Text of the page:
I’m fascinated by the Open Data movement, particularly when it comes to government where the concept of open data hinges on the belief that data is a public asset—just like highways and parks—and should be made available to all.
We’ve already seen compelling examples of people hacking into this available data for the public good. For example, at the recent Open Data Day here in Vancouver, projects ranged from a visualization of Vancouver’s budget to an analysis of test scores at local schools. One project even took Vancouver’s open elevation data to recreate the city in MineCraft.
Making data available, discoverable, and usable will help improve the effectiveness of governments, strengthen our democracy, as well as create opportunities to improve everyone’s quality of life. Open data encourages innovation from both the inside and outside:
- Innovation from the outside: Putting information in the hands of the public makes it possible for innovative citizens and companies to create groundbreaking solutions and improvements to some of the biggest challenges facing the community. For example, on a small scale, one website monitors and analyzes Vancouver’s bike accidents, revealing the trend that bike accidents decline along roads with bike lanes and increase where bike lanes end.
- Innovation from the inside: When government data is accessible and easily usable, other governments and government agencies are able to compare experiences and share best practices. Although government data is public today, most state and city governments do not readily share information. The Open Data movement can unlock this data, so local governments don’t necessarily have to recreate the wheel. They can look at examples and models of what has already worked.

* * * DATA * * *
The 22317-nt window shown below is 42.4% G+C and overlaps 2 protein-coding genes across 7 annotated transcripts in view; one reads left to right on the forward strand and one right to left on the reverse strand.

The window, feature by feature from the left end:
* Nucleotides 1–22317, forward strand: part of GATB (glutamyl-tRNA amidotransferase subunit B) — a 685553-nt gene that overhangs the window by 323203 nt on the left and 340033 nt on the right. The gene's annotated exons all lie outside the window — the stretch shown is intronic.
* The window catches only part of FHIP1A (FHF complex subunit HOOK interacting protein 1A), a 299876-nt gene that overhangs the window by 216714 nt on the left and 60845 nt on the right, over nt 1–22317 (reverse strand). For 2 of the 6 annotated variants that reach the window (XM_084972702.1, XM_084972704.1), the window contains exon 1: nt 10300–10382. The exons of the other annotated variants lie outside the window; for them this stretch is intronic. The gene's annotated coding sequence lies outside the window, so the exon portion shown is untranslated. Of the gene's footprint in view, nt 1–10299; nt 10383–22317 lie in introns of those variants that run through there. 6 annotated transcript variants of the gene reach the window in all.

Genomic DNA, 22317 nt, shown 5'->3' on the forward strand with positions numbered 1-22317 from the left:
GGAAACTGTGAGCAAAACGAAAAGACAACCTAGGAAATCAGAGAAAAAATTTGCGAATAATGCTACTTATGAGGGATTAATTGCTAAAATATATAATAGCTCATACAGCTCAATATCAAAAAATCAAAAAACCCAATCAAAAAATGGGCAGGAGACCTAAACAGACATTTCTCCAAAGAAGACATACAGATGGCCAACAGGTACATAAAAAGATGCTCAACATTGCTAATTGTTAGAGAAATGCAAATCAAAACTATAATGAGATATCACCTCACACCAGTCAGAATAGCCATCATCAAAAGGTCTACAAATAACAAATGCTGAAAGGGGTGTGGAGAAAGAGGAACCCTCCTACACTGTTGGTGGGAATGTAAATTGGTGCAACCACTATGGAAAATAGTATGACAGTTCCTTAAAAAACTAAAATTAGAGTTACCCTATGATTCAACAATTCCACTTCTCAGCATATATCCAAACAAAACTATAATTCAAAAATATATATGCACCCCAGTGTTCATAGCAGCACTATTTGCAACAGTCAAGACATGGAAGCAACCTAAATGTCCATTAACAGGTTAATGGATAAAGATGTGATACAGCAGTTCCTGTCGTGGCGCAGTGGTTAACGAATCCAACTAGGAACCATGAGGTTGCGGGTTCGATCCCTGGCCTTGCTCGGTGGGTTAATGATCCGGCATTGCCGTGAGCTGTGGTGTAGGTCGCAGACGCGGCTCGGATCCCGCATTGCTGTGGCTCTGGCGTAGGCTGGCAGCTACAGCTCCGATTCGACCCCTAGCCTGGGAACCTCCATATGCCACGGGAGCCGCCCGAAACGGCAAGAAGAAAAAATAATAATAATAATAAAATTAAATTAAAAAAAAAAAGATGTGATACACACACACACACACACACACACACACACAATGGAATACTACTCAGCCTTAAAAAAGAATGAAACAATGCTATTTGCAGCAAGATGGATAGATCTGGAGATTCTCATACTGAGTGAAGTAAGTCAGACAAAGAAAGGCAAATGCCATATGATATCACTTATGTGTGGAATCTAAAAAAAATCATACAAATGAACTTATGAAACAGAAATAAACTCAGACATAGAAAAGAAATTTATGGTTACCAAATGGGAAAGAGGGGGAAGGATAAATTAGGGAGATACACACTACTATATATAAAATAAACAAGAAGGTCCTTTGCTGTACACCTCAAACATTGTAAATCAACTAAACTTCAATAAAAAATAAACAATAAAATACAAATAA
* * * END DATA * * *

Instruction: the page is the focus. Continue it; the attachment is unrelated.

Making data publicly available is just a first step. In order for the Open Data movement to truly bring about change in government, that data needs to be searchable, discoverable, and usable. But so far companies have mainly focused on helping governments transform data (usually financial data) into actionable information. For example, there’s OpenGov, Open Data Soft, andJunar.
In addition to these players, we need applications and websites that put the data into something useful for both governments and citizens – whether by visualization, integration, or notification. We need a company that can take all the existing public datasets and make them accessible and comparable through a single platform… similar to what Clever does in education. It’s an incredible opportunity to make a significant difference: the question is who will lead the way?
This article first appeared on Version One Ventures.